The Metropolitan Police – and its data processing partner LogicaCMG – suffered embarrassment when it emerged that three laptops containing payroll details were stolen from LogicaCMG’s offices.
Approximately half of the Metropolitan Police’s employees are thought to have been affected by the theft of the laptops. But neither party has given full details on what data has been stolen, or confirmed how many employees have been affected, because an investigation into the theft is still “ongoing”.
Some reports have claimed, however, that the laptops contained the payroll and pension details of more than 15,000 Metropolitan Police officers.
According to the Metropolitan Police, a risk assessment of the data on the laptops has been conducted, and it believes there is little risk of identity theft.
However, the theft is sufficiently serious that the fraud prevention service CIFAS, payment services organisation APACS and various credit reference agencies have all been consulted about what action to take to safeguard staff against becoming victims of fraud.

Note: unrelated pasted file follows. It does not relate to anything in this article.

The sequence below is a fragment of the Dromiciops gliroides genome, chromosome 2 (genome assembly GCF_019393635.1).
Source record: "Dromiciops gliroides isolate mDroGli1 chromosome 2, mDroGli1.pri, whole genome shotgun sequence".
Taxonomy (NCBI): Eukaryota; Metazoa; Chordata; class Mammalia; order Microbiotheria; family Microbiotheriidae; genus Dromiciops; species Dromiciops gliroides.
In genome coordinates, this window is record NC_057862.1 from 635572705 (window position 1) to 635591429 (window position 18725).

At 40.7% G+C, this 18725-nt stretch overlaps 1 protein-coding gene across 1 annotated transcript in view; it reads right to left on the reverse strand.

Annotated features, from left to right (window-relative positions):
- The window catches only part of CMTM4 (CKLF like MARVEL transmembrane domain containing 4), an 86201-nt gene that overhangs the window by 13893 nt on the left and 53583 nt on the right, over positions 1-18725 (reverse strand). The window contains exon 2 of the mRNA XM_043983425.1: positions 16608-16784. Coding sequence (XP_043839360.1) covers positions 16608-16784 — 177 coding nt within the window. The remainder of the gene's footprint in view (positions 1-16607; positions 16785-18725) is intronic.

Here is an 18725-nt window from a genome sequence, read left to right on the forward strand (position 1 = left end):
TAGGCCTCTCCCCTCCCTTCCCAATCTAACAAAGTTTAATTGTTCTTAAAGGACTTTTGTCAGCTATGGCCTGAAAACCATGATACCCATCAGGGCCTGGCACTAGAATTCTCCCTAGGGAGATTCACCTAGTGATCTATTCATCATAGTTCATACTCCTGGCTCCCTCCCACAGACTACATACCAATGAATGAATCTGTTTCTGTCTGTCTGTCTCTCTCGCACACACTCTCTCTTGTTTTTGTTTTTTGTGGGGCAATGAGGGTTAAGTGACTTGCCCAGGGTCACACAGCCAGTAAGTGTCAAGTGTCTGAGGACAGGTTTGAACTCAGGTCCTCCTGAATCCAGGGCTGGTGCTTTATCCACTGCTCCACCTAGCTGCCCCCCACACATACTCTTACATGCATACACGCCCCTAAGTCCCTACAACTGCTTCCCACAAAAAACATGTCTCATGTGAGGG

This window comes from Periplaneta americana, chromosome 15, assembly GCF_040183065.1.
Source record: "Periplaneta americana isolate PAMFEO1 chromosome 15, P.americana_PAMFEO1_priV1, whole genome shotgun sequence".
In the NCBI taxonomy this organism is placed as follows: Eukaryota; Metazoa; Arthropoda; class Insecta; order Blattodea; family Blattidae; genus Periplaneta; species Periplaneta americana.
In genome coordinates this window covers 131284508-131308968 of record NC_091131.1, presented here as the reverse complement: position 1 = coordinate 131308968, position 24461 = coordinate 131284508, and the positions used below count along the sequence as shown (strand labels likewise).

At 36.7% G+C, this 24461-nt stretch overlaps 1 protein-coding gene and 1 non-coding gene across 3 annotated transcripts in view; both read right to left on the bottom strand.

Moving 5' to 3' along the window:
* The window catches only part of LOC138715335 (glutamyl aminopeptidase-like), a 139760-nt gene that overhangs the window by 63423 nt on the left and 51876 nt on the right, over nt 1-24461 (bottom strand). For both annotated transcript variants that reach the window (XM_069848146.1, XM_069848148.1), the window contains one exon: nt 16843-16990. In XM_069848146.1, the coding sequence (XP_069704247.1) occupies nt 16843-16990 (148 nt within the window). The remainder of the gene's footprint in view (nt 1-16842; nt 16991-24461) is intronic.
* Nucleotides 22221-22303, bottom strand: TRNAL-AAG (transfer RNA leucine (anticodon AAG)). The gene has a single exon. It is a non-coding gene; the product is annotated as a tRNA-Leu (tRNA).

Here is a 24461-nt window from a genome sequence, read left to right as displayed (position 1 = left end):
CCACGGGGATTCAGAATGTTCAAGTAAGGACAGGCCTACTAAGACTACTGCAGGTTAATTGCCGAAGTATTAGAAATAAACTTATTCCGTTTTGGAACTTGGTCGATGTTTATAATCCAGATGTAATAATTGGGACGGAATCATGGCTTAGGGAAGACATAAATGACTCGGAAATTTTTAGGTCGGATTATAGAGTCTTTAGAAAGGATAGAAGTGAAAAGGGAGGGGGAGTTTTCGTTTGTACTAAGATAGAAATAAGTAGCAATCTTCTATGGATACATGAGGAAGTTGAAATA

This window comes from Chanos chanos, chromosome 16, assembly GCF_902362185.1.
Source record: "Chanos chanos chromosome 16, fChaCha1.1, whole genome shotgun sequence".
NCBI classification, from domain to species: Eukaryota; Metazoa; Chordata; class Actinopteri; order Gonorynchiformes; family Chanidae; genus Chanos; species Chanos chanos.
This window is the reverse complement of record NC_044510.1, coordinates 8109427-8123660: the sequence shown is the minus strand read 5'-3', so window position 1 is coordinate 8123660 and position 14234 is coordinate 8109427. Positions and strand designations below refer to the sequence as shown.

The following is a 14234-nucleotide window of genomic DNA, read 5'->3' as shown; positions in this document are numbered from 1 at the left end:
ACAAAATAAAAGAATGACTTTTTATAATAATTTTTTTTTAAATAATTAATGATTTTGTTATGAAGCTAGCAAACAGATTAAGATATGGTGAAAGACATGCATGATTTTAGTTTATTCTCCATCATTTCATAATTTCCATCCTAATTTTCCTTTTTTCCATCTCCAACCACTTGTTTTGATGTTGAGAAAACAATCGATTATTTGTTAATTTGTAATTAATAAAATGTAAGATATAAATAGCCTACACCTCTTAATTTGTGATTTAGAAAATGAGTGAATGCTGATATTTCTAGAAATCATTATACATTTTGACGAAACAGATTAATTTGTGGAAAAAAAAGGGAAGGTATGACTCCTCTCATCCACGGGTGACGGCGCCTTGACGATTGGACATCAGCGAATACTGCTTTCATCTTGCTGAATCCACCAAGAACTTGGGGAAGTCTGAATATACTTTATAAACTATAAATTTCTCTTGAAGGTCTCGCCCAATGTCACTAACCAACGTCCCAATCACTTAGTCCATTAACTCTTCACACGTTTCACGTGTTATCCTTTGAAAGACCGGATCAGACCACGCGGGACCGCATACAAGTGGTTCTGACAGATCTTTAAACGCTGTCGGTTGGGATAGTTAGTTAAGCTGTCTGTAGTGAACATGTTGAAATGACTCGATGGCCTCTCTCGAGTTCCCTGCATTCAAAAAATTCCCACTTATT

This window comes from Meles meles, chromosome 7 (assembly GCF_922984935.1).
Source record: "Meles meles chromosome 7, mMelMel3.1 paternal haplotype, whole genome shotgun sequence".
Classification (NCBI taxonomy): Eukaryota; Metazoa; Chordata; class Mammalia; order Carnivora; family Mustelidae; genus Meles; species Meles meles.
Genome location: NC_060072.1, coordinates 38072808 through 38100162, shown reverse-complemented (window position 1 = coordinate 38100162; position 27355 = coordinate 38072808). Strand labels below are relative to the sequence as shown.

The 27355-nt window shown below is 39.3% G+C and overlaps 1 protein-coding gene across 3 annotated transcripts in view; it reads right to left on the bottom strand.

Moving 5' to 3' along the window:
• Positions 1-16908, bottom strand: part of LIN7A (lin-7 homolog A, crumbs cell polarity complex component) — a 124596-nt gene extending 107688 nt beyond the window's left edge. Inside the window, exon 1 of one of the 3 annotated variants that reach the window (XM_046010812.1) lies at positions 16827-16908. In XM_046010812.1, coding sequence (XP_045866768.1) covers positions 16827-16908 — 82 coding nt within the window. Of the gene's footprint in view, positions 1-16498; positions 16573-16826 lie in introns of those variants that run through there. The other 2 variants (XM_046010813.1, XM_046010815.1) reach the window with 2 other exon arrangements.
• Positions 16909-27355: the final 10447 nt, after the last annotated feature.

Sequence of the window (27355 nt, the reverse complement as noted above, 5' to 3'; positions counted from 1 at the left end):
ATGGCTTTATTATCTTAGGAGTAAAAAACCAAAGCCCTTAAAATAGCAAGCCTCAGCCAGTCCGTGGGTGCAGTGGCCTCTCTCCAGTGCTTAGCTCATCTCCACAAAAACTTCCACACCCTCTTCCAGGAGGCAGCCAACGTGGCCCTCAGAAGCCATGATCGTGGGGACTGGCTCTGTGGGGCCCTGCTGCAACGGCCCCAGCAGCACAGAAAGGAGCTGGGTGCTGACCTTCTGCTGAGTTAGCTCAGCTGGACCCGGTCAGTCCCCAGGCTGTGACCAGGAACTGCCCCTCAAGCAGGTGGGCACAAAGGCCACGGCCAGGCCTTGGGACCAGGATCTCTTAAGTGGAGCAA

LogicaCMG UK has confirmed that an opportunist break-in had occurred at one of its premises last Thursday, but neither party has said whether or not the data on the laptops was encrypted, or whether security procedures had been followed at LogicaCMG.
That’s the key point – encryption. As similar incidents in the US have proved, it is often the lax security where third parties are processing data that reflects poorly on the company affected. As a matter of course, data on the Met’s laptops should have been encrypted. There are obvious lessons here that should be heeded by all companies whose payroll and pension data is being processed by third parties.